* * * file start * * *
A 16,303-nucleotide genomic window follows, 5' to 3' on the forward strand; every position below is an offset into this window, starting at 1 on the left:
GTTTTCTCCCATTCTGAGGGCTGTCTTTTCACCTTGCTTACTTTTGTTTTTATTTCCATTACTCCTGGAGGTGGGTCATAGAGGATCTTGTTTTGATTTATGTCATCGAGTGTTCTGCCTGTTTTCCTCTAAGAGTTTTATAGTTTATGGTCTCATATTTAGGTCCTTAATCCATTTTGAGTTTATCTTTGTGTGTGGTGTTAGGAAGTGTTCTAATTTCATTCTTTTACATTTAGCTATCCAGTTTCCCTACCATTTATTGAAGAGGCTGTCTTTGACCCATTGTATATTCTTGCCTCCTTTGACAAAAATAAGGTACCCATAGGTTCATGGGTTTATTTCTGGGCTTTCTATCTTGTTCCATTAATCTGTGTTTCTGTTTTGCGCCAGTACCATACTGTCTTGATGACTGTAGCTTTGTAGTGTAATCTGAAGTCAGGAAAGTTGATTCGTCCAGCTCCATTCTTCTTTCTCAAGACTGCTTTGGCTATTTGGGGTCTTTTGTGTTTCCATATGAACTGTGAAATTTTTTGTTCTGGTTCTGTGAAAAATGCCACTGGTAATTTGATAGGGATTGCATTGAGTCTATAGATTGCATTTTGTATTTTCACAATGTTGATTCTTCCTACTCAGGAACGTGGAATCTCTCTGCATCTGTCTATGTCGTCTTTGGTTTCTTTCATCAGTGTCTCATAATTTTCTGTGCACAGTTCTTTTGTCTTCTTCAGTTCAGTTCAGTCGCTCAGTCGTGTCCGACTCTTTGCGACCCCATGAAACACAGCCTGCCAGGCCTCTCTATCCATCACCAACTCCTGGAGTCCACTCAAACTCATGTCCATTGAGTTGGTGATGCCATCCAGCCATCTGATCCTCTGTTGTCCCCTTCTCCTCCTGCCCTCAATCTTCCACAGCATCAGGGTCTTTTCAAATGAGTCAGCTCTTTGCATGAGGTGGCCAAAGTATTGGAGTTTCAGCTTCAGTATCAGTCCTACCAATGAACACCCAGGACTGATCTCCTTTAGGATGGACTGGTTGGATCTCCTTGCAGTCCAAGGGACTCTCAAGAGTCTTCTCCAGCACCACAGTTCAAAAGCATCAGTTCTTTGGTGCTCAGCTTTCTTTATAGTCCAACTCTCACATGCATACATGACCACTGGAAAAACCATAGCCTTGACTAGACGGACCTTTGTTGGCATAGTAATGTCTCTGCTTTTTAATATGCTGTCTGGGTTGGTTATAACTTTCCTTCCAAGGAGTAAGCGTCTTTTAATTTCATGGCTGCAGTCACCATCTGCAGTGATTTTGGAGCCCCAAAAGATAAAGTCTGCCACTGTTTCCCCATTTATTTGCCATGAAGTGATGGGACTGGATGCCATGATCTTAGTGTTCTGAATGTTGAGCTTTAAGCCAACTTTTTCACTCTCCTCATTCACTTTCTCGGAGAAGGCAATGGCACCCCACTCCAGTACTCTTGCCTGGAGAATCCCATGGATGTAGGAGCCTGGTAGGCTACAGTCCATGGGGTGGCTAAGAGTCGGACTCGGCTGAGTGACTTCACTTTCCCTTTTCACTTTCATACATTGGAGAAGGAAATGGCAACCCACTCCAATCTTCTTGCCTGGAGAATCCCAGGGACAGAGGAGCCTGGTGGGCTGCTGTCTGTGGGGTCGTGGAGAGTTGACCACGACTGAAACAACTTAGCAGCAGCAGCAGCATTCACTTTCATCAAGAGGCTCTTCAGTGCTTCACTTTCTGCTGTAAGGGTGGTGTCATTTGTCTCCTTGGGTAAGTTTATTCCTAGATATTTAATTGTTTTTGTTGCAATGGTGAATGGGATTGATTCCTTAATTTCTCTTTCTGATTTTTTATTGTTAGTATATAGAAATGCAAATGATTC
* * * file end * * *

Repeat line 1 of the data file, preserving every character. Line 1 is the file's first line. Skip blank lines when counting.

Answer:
A 16,303-nucleotide genomic window follows, 5' to 3' on the forward strand; every position below is an offset into this window, starting at 1 on the left: